Lot 426, A Gilt-Lacquered Bronze Six-Armed Figure of Guanyin, Dated Chenghua 22nd Year, Corresponding to 1486. Estimate $50,000–70,000, to be offered in New York, Images of Enlightenment, 17th September 2014. The figure holds discs representing the sun and the moon.

The legend of Chang’e blends her character with that of the original moon goddess, the moon itself.  The sun and moon were both worshipped as heavenly bodies, one ruling over the night, and the other the day.  The moon’s most profound and resonant role was as the sun’s opposite number. The sun was, and is still called taiyang, the Great Yang, and the moon was called Taiyin, the Great Yin. This perception of mutual dependency of the two spheres emerged as the most recognizable symbol of duality - the Daoist yinyang - represented by a circle symbolizing fullness and completeness, half light, half dark, and each half containing an element of the other, to create an inseparable whole.  This remarkably enduring, economical and effective design embodies universal truths of opposing powers; light and dark, life and death, male and female, hot and cold, and on and on that form a duality, mutually complimentary in that the whole is greater than the sum of its parts.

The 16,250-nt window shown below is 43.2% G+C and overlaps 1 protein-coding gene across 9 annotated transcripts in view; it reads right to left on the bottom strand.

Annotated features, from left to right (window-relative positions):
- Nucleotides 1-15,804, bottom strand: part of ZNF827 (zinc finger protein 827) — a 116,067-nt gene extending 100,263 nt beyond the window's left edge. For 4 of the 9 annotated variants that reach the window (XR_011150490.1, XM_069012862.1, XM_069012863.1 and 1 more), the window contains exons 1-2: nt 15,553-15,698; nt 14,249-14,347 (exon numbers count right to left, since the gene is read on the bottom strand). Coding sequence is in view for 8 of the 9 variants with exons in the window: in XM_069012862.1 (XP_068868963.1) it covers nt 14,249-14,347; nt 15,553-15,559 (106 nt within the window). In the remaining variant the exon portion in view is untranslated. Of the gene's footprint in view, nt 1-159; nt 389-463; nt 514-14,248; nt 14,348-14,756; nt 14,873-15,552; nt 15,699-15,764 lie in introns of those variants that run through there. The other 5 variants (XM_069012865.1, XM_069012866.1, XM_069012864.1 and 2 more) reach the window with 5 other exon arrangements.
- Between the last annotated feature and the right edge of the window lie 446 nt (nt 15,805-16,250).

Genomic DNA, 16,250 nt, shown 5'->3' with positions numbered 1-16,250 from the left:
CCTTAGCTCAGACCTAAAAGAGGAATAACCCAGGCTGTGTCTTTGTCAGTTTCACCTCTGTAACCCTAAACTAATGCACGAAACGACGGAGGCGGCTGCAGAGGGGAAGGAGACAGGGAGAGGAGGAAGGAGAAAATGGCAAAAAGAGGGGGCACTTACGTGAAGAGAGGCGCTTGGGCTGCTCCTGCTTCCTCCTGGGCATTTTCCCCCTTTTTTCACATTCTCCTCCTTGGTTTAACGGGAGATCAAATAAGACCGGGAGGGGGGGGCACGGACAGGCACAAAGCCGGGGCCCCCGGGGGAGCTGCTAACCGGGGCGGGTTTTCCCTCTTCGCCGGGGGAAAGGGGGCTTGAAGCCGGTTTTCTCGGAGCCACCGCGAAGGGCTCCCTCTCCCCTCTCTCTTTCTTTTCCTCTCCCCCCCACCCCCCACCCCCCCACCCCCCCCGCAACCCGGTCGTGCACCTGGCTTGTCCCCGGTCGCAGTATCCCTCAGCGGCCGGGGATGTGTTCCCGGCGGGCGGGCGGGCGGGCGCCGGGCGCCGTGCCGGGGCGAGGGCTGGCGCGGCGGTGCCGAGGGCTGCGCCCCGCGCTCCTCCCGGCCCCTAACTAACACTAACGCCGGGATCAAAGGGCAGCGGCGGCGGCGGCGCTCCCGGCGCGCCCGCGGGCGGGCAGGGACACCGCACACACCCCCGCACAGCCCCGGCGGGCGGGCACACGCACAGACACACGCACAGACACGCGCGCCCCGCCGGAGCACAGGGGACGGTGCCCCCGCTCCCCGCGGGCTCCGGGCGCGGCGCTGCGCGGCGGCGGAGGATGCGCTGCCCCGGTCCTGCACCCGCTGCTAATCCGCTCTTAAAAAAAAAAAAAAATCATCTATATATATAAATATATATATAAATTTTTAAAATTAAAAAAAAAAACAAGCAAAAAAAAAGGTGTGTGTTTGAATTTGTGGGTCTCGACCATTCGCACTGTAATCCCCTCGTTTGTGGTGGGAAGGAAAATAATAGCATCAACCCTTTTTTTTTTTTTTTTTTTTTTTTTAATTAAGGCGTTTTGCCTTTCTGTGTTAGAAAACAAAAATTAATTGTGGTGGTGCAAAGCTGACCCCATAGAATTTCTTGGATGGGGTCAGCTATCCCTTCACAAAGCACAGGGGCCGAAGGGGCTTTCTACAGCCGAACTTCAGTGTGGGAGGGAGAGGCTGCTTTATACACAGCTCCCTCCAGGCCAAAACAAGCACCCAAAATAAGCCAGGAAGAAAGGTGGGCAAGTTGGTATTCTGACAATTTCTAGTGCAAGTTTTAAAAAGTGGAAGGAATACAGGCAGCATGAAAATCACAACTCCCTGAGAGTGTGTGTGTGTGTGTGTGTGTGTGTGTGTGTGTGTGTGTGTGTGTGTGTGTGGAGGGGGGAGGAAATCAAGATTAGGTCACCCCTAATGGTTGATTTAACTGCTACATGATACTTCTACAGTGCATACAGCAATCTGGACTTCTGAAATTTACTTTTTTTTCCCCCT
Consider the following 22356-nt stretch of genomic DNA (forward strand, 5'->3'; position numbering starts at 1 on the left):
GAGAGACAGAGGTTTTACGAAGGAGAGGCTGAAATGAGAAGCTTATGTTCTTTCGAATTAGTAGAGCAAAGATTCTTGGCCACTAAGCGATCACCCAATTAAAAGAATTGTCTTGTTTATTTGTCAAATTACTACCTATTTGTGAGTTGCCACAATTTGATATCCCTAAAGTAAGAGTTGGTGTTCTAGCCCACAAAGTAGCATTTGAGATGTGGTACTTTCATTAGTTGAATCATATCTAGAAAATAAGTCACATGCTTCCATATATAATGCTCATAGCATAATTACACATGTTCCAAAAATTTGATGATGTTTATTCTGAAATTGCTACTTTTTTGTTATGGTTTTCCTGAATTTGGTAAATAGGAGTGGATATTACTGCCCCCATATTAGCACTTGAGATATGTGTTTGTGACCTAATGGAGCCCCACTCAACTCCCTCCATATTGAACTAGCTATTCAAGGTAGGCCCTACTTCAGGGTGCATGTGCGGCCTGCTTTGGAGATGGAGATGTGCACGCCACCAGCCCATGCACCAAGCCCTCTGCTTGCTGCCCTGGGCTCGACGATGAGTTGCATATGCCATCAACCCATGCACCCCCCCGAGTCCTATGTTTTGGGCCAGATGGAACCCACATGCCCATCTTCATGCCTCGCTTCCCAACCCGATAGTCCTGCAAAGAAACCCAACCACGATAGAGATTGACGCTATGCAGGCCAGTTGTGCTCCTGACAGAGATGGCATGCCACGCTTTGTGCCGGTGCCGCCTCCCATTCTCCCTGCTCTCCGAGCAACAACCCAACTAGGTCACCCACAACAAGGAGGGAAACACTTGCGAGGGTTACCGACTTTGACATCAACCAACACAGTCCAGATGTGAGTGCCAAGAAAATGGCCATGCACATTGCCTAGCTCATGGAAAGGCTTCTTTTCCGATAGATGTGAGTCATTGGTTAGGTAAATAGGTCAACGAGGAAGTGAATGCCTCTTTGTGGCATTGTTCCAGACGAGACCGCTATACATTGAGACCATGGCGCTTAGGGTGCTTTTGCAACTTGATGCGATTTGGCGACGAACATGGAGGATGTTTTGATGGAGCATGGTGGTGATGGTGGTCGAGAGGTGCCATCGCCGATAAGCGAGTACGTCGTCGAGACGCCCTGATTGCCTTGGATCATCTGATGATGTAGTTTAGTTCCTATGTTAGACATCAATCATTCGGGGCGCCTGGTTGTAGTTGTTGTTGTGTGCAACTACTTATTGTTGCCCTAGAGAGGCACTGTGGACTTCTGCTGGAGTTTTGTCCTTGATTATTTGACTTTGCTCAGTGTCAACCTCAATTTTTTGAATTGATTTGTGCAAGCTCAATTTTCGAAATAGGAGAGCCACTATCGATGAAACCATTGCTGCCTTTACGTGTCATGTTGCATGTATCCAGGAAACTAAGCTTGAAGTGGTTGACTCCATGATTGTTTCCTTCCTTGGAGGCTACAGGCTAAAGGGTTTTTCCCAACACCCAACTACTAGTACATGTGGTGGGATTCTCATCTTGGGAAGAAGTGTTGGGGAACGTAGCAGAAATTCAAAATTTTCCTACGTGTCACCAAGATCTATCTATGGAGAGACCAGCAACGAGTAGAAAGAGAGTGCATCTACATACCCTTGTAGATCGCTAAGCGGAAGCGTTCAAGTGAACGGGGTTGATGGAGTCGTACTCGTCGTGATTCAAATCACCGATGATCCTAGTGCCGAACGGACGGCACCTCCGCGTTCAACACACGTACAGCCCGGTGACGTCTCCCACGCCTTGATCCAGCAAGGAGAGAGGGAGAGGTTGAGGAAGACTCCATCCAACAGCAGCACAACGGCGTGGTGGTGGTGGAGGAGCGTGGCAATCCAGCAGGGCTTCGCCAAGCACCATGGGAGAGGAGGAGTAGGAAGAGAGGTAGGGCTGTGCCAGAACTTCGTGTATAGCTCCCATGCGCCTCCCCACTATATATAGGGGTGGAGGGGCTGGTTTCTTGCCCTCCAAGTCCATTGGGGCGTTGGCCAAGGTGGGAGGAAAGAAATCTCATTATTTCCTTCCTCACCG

Lot 595, A Lobed Cloisonné Enamel Box and Cover, Qing Dynasty, 18th Century. Estimate $6,000–8,000, to be offered in New York, Fine Chinese Ceramics and Works of Art, 17th September 2014.